You also take your amazing sales results and transform them into justification for calling in sick and showing up late, because you feel once you have exceeded your goals you shouldn’t have to be in the office along with the lame-ass co-workers who aren’t as good at the job as you are.
Unfortunately, your bosses and co-workers don’t see it that way, and while your co-workers may simply resent you for your suspicious tan that always follows a flu, your superiors will fire you after one too many missed days (usually Fridays and Mondays, you silly twit).
Your problem isn’t your husband and how I can help him be more supportive of you, your problem is you. I know this for certain, because my problem is me! While it is true I have had some fantastically horrible bosses, it is also true that my attitude in my former positions was not always the best.*
It took a good deal of navel-gazing for me to accept that the reason I had not stayed at any one company for longer than 3 1/2 years was because of my propensity to crap all over some really fine positions. Big salary, nice office and generous benefits? Why sure, I’ll take that! And then I’ll self-immolate, thank you very much!
The underlying problem that I didn’t understand for almost 16 years post-law school was that I did not enjoy the practice of law. I self-sabotaged at every turn as my unconscious need to do something else was burbling to the surface of my awareness. When it finally dawned on me that I was born to give bad and/or glaringly obvious advice in a sometimes profane and offensive format to people so desperate they would seek help from the likes of me, I began my journey towards happiness and have never looked back.
Unlike me, you enjoy your profession and want very much to continue in sales. I considered creating a list of jobs that would require very little interaction with and supervision by others, but in the end that wouldn’t be very helpful to you. Your issues cannot be solved by some supposed elimination of authority and exercise of independence.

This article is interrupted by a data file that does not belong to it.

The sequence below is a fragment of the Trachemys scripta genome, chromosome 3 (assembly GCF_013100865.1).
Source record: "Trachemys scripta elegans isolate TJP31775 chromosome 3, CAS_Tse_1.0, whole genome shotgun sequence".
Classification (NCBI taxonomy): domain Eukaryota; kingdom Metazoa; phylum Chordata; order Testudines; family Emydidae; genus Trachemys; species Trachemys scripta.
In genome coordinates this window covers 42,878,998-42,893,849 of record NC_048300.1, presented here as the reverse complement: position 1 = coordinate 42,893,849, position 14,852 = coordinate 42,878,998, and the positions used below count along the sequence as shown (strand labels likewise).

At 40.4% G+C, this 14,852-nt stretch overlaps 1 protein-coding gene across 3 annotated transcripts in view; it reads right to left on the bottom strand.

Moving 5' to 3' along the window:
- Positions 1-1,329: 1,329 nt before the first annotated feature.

Bob Dylan nailed it when he sang “you gotta serve somebody,” because even those who work for themselves have to answer to someone else, whether it’s clients, customers or angry readers seething over dead baby jokes. I can’t think of one job in the world that doesn’t present the worker with someone or something to answer to. Can you?
P.K., now is the time for you to do the navel-gazing.
Why do you think you shouldn’t have to play by the rules that everyone else does? Why do you think it’s OK to repeatedly put your family’s finances in jeopardy because you can’t get along with others? How do you think your job-hopping impacts your husband? How do you think others feel when you are condescending, arrogant and tell them by your repeated abuse of sick days that you think you are too good for the job?
I’m honestly at a loss to give you any advice beyond this: you need to grow up. Part of the career maturation process requires a healthy acquiescence to authority and the respect of others’ feelings, not to mention understanding and acknowledging our own fault in bad work experiences.
While you are in the process of sorting out your own bullshit from the actual facts surrounding your numerous terminations, you should also insert a very tight filter between your brain and your mouth and hash out how things are likely to end up before you spout off in your usual manner, trying to prove to everyone that you are better and smarter than they are.
Or, you could just give up altogether and start a blog.
*Understatement of the century